Of the rest, Olivier Panis recovered from an engine failure to end eleventh, from Herbert, Alesi, Jarno Trulli and Pedro Diniz, with the Benettons way off in 16th and 17th. Pedro de la Rosa put one over a struggling Salo, while Tora Takagi, Marc Gene and Luca Badoer brought up the rear.
So, McLaren couldn't have been too happy with the grid behind them. For not only was Michael Schumacher breathing down their necks in a very close and dangerous third, but championship leader Irvine proved he was right there. And the other man who could have also really been a thorn in their side when the race is on, one J. Villeneuve, was way too close for comfort - perhaps as close as he'd been since his World Championship Swan-Song
Then there was Stewart's promise of reliability, underwritten by Rubens' sixth, both Jordans and both Williamses, all relatively close to the qualifying pace for once.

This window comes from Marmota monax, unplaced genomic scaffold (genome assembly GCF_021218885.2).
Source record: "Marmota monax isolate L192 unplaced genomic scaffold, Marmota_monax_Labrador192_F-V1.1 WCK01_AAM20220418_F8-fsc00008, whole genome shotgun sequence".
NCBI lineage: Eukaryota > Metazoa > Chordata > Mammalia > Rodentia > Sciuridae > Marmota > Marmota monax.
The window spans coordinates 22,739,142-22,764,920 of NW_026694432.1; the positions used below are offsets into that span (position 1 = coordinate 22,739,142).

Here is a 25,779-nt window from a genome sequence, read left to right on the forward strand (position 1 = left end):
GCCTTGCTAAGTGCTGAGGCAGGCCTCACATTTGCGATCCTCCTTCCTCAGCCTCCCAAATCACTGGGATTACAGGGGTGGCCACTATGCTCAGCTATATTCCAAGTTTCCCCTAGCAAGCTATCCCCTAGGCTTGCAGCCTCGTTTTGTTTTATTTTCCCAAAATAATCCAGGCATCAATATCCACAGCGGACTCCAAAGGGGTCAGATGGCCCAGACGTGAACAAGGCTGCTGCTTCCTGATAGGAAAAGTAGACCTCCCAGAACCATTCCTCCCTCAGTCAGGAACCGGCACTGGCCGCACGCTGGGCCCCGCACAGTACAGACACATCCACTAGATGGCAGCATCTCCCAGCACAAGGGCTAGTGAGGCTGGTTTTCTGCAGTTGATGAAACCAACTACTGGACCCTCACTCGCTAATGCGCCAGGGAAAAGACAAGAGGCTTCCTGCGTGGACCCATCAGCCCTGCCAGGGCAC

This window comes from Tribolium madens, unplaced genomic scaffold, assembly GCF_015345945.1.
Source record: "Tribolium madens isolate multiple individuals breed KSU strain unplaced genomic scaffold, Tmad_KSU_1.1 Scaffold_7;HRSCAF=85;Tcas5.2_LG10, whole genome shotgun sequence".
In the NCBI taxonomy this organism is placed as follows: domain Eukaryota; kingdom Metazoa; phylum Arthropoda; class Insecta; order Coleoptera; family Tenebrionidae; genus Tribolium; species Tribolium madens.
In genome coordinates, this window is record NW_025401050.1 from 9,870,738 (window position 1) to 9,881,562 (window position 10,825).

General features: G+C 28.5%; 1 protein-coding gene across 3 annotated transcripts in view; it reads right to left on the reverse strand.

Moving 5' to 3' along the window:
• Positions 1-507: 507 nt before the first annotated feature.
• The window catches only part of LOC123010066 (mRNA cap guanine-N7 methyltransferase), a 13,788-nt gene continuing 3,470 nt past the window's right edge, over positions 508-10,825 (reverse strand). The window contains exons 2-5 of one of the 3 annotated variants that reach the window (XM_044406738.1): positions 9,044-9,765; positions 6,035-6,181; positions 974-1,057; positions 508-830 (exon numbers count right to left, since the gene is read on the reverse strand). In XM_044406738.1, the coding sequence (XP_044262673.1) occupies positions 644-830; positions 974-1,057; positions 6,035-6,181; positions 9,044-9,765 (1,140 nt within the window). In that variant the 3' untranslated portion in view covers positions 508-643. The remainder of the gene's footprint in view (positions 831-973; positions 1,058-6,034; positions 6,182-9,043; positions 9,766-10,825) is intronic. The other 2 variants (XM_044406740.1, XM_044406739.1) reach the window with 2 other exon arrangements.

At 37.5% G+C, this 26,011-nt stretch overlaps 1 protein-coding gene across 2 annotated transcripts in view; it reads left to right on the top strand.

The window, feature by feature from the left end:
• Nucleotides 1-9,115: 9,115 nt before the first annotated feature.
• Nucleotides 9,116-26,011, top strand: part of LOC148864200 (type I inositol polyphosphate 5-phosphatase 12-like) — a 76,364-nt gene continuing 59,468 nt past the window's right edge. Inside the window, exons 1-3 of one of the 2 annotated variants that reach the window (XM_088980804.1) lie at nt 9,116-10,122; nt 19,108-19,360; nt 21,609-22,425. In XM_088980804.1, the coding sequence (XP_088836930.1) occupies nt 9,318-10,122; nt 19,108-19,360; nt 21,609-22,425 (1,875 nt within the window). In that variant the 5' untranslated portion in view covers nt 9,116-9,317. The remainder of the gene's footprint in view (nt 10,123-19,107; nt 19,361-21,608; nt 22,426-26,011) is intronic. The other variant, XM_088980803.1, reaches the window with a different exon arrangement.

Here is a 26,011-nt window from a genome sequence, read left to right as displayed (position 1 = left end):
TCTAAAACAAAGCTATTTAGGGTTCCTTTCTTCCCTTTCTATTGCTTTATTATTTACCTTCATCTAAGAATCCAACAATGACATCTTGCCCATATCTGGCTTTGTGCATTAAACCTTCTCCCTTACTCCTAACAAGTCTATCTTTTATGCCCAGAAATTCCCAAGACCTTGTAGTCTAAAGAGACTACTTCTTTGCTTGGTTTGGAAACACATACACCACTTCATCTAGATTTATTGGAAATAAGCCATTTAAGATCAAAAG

None the less, Hakkinen was happy. "This is the first time I have been able to qualify at Imola on pole - David beat me last year - so I am very happy about it." David was a very close second, he too confident: "I am sure that I will have a good race starting from the front row." Schumacher, however, wasn't totally satisfied, saying - "This is a lot better than Brazil, because being only two tenths behind pole is closer than I had expected. But I am a bit disappointed with my own performance. I did not manage to drive a perfect lap." Ron Dennis seemed to agree with Schumacher's guarded confidence though: "The competition is clearly closer but we are looking forward to the race."